By David Coffey
I always think it’s nice when politicians actually make an effort to be in contact with the public. That’s why I was very excited when Lindsay Hoyle, a British politician belonging to Labour Party, came to visit UCLan last Friday. Hoyle represents Chorley, a Parliament constituency in southern Lancashire-which is not far from Preston (the city in which UCLan is located).
The event unfolded with Hoyle giving a speech about the work he does for his constituency. He touched upon a variety of subjects, varying from bank bailouts, to starting his political career, to his love of Lancashire. After his speech there was a chance to ask questions, and I had the pleasure of asking both the first and last questions of the session. My first question I asked addressed the rise of extreme politicians/parties and how people can and/or should handle them.
Britain has been confronted recently with the UK Independence Party-better known as “UKIP.” One of the main focuses of this right-wing party is their anti-immigration stance. The United Kingdom, like the United States, is a country full of immigrants (all the delicious Middle Eastern food I’ve seen and eaten here in Preston is evidence of that). Based on this, it doesn’t take much to imagine the controversy of a political movement dedicated to denouncing immigration.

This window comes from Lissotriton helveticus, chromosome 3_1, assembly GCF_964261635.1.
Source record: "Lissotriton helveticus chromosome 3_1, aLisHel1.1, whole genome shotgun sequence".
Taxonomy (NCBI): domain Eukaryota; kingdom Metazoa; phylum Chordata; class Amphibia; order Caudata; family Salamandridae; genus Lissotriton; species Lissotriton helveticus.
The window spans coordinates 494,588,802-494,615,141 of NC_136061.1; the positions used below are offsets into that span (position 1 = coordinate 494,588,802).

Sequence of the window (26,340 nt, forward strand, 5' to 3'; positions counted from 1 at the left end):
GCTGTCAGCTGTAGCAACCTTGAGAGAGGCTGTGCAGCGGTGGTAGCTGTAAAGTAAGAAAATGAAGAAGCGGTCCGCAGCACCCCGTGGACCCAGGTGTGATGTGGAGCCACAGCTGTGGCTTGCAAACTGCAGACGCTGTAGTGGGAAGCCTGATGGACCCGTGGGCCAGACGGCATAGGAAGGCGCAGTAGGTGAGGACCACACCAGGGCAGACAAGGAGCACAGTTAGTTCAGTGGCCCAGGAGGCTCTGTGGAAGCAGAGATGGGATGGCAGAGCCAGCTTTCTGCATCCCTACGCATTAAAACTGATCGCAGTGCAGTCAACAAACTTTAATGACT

Hoyle summed up his strategy on how to combat extreme politics in one word, “vote.” He described it as the people’s best weapon to preserving their interests, to make sure the right people get into power. It doesn’t stop there though, he mentioned actually getting up and mobilizing oneself and others. Sitting around and complaining won’t do much… So perhaps I should rethink posting a link from a Facebook Page and actually get up and act next time…
The last question I asked Hoyle was about the financial crisis. He mentioned earlier in his speech how much he detested bankers. Yet, despite that, he still said that bailing them out most logical thing to do. I assumed that he was hoping that his country wouldn’t have to bail out any more banks. So, I asked him how he might try to avoid another financial crash.
We entertained the idea of nationalizing banks so that they wouldn’t be so influenced by market forces. Ideally, the nationalized banks would offer a competitive alternative to private banks. I wanted to speak more about this idea with Hoyle but unfortunately time was growing short and he needed to leave.
Before leaving though, I did meet with this member of Parliament one-on-one for a photo. We also ended up speaking of the possibility of having me meet with him again at his London office. Hopefully this was not the last I see of Lindsay Hoyle, maybe I’ll get another chance to talk to him about bankers